IEEE Photonics Society

Boston Photonics Society Chapter

Boston Chapter of the IEEE Photonics Society

Biomedical Optics Workshop  

Tuesday, March 16, 23, 30, April 6, 13, 2010, 7:00–9:30 PM
Located at Boston University Photonics Center, 8 Saint Mary's Street, Boston, MA, USA

April 6, 2010
7 PM

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Laser-Based Molecular Diagnostic Technology for Early Detection of Alzheimer’s Disease

Dr. Lee Goldstein, Boston University, Boston, MA


Dr. Lee Goldstein, Boston University, Boston, MA

Abstract:  Alzheimer’s disease (AD) is a major cause of dementia and a leading contributor to morbidity and mortality worldwide. AD is the sixth leading cause of death and third most costly disease in the US. Over 4 million Americans live with AD at a cost of over $100B per year — and these numbers are growing rapidly. Research advances have produced a detailed molecular understanding of the disease that has led to development of many hundreds of new AD therapeutics. However, effective treatment will remain elusive unless coupled with early detection and intervention. Development of novel diagnostic technology for pre-symptomatic disease screening and detection is now recognized as an urgent research priority. Based on discovery of disease-linked Alzheimer amyloid- (A) pathology in the lens of the eye (Goldstein et al., Lancet, 2003), we are developing innovative non-invasive laser-based technology for quantitative non-invasive detection of AD molecular pathology from the very earliest stages of the disease. Our goal is to facilitate diagnostic detection and therapeutic intervention before the onset of cognitive symptoms and irreparable damage to the brain. A new paradigm linking early detection with early intervention holds near-term promise for effective treatment of this devastating disease.


Biography:  Lee E. Goldstein, M.D., Ph.D. is Associate Professor in Psychiatry, Ophthalmology, Neurology, Pathology & Laboratory Medicine, and Biomedical Engineering at the Boston University School of Medicine, College of Engineering, and Photonics Center.  He is Director of the Molecular Aging & Development Laboratory at the Boston University School of Medicine, the Molecular Biophotonics Laboratory at the Boston University Photonics Center, and the Translational Core of the NIA-funded Boston University Alzheimer's Disease Center.  Dr. Goldstein is also Director of the newly established NCRR/NSF sponsored Center for Biometals & Metallomics (CBM), the first and only shared bioanalytical resource in the nation dedicated to biomedical ultra-trace elemental and isotopic profiling.  Dr. Goldstein is a Phi Beta Kappa graduate of Columbia University and received M.D. and Ph.D. (Neuroscience) degrees from Yale University.  He completed an internship in internal medicine and clinical fellowship in psychiatry at the Massachusetts General Hospital, where he also conducted postdoctoral research in Alzheimer's disease with Rudolph Tanzi, Ph.D. and Ashley Bush, M.D., Ph.D. at the MGH Genetics & Aging Research Unit.  In 2001, Dr. Goldstein moved to the Brigham & Women's Hospital where he established an independent laboratory as an NIH/AFAR Beeson Scholar in Aging Research and Assistant Professor in Psychiatry at Harvard Medical School.  The research team was recently recruited to Boston University and moved to new laboratories at Boston Medical Center and the Boston University Photonics Center in 2008.  Dr. Goldstein and his team discovered Alzheimer’s disease molecular pathology in the lens of the eye (Goldstein et al., Lancet, 2003), a finding that is leading his team to develop innovative laser-based molecular diagnostic technology for screening and early detection of Alzheimer’s disease.  He is founding scientist and scientific consultant to Neuroptix Corporation, a laser diagnostics technology company in Acton, MA.  Dr. Goldstein is a Diplomat of the American College of Neurology and Psychiatry and is the recipient of awards from Harvard Medical School, Alzheimer’s Association, National Institutes of Health, and the Optical Society of America.  Research in the Goldstein laboratories is supported by the National Institutes of Health, National Science Foundation, NASA, US Dept of Energy, Army Research Laboratory, Boston University Alzheimer’s Disease Center, American Federation for Aging Research, Alzheimer’s Association, American Health Assistance Foundation, Ellison Foundation, Boston University, and an anonymous foundation.  Correspondence:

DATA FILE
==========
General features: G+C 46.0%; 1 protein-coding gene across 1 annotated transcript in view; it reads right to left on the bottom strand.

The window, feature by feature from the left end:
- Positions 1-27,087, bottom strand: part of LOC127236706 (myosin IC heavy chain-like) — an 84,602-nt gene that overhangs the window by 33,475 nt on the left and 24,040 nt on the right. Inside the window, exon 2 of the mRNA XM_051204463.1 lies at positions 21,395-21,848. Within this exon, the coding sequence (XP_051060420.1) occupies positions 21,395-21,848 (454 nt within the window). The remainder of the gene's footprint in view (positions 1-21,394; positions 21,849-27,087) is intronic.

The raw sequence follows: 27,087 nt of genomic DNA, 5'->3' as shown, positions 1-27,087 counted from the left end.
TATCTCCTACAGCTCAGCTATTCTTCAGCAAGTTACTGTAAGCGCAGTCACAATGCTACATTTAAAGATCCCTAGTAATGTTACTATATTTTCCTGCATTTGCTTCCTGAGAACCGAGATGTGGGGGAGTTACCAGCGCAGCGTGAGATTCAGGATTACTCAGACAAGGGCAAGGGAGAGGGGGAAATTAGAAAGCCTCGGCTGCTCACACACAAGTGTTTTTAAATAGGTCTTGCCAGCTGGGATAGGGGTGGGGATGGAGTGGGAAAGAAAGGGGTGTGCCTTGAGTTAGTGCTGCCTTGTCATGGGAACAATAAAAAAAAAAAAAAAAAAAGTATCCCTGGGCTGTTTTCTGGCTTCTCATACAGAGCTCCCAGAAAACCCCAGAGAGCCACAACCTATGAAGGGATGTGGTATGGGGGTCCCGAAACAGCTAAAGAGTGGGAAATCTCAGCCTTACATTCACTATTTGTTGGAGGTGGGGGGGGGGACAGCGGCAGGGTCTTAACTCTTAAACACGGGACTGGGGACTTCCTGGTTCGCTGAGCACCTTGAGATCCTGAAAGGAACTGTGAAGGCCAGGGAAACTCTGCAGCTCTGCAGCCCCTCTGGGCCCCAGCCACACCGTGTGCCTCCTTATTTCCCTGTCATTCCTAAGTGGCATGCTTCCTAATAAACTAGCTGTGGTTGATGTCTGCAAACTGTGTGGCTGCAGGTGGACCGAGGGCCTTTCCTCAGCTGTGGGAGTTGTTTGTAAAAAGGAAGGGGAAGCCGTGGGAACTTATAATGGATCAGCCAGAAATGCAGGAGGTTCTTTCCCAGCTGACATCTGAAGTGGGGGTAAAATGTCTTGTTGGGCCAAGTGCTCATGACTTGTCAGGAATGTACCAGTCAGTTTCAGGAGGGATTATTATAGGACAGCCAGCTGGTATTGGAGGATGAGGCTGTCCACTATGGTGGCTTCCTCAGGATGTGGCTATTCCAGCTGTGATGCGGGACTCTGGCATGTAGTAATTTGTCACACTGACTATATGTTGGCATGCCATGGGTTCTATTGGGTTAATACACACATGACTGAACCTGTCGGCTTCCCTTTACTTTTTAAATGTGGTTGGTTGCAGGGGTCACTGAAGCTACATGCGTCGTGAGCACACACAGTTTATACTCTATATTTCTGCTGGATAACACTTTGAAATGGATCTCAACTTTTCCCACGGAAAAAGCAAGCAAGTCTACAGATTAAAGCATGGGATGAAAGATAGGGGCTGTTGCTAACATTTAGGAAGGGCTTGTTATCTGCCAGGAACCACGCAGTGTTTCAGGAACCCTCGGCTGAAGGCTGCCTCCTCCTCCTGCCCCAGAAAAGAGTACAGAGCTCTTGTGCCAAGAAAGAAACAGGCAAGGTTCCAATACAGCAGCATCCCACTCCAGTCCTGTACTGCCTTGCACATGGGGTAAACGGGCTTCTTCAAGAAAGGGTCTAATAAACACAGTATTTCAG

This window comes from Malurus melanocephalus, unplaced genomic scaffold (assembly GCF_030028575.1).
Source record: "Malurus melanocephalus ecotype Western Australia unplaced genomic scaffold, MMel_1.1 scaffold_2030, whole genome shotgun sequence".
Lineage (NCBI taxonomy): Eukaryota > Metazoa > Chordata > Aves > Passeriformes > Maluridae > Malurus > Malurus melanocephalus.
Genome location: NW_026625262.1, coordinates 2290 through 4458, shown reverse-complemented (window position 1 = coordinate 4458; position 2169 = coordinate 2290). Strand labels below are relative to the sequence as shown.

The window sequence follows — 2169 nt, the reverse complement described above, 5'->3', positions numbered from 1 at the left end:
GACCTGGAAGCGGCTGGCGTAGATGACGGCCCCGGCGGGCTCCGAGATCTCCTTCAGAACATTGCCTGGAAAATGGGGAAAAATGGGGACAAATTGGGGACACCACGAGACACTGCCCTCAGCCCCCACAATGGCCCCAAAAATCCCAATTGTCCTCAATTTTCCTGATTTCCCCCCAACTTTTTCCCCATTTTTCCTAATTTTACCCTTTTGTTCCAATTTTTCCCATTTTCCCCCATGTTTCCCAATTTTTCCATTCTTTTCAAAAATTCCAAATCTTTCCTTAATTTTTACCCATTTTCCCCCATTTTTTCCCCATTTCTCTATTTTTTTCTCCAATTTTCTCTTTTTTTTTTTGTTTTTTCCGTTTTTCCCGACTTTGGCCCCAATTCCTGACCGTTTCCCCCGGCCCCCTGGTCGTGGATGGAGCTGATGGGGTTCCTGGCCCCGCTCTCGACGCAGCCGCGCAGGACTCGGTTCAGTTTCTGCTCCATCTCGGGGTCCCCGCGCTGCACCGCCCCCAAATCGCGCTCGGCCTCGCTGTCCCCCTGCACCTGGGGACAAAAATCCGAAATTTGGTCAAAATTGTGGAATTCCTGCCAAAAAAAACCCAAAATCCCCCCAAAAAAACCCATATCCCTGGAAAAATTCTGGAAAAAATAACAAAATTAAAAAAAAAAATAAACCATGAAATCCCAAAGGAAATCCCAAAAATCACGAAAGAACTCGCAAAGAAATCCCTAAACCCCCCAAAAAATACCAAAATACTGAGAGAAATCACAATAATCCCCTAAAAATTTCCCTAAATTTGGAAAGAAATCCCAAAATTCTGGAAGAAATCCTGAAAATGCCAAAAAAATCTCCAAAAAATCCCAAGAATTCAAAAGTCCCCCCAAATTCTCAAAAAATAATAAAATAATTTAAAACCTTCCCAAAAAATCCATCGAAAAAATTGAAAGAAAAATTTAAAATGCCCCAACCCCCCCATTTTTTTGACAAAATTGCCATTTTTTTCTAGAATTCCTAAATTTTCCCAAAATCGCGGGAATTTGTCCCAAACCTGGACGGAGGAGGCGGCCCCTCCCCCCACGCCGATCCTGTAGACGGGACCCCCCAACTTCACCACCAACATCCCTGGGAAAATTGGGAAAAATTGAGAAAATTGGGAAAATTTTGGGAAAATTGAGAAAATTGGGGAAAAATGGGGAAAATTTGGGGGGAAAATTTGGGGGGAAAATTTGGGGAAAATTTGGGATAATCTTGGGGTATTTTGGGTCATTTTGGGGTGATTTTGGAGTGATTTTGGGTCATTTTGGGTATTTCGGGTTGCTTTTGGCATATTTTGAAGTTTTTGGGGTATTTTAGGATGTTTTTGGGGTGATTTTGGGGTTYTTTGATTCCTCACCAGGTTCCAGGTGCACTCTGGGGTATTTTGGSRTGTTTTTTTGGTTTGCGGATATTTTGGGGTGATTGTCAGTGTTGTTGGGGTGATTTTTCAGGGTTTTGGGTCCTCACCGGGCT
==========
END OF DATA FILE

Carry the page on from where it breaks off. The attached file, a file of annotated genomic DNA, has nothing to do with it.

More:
For more information on the technical content of the workshop, contact either:
1) Farhad Hakimi (, Biomedical Opitcs Workshop Committee Chair
2) Selim Ünlü (, Biomedical Opitcs Workshop Committee Co-Chair
3) Reuel Swint (, Boston LEOS Chair